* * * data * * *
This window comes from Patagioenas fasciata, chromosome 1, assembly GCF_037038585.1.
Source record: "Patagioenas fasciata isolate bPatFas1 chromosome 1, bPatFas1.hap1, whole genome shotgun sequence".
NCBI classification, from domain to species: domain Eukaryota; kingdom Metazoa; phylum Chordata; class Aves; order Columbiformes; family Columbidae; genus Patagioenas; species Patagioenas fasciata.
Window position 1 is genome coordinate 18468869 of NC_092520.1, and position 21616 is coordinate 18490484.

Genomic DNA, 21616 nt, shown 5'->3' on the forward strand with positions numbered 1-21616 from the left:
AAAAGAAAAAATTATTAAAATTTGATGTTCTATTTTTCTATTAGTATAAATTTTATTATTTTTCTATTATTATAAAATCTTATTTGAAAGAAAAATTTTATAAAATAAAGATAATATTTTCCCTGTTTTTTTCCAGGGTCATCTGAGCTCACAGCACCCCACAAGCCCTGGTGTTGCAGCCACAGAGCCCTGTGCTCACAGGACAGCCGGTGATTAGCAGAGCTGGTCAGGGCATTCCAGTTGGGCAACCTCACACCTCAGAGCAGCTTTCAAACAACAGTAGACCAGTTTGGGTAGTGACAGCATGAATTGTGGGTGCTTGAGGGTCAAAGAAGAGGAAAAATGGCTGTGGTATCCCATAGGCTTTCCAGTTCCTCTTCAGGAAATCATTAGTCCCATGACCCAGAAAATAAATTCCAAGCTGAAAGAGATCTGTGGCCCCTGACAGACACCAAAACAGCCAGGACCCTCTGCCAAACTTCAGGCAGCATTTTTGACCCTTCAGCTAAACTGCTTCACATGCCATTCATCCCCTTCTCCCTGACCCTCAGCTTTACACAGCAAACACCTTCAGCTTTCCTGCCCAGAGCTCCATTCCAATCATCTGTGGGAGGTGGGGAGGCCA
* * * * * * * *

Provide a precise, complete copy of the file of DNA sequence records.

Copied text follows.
This window comes from Patagioenas fasciata, chromosome 1, assembly GCF_037038585.1.
Source record: "Patagioenas fasciata isolate bPatFas1 chromosome 1, bPatFas1.hap1, whole genome shotgun sequence".
NCBI classification, from domain to species: domain Eukaryota; kingdom Metazoa; phylum Chordata; class Aves; order Columbiformes; family Columbidae; genus Patagioenas; species Patagioenas fasciata.
Window position 1 is genome coordinate 18468869 of NC_092520.1, and position 21616 is coordinate 18490484.

Genomic DNA, 21616 nt, shown 5'->3' on the forward strand with positions numbered 1-21616 from the left:
AAAAGAAAAAATTATTAAAATTTGATGTTCTATTTTTCTATTAGTATAAATTTTATTATTTTTCTATTATTATAAAATCTTATTTGAAAGAAAAATTTTATAAAATAAAGATAATATTTTCCCTGTTTTTTTCCAGGGTCATCTGAGCTCACAGCACCCCACAAGCCCTGGTGTTGCAGCCACAGAGCCCTGTGCTCACAGGACAGCCGGTGATTAGCAGAGCTGGTCAGGGCATTCCAGTTGGGCAACCTCACACCTCAGAGCAGCTTTCAAACAACAGTAGACCAGTTTGGGTAGTGACAGCATGAATTGTGGGTGCTTGAGGGTCAAAGAAGAGGAAAAATGGCTGTGGTATCCCATAGGCTTTCCAGTTCCTCTTCAGGAAATCATTAGTCCCATGACCCAGAAAATAAATTCCAAGCTGAAAGAGATCTGTGGCCCCTGACAGACACCAAAACAGCCAGGACCCTCTGCCAAACTTCAGGCAGCATTTTTGACCCTTCAGCTAAACTGCTTCACATGCCATTCATCCCCTTCTCCCTGACCCTCAGCTTTACACAGCAAACACCTTCAGCTTTCCTGCCCAGAGCTCCATTCCAATCATCTGTGGGAGGTGGGGAGGCCA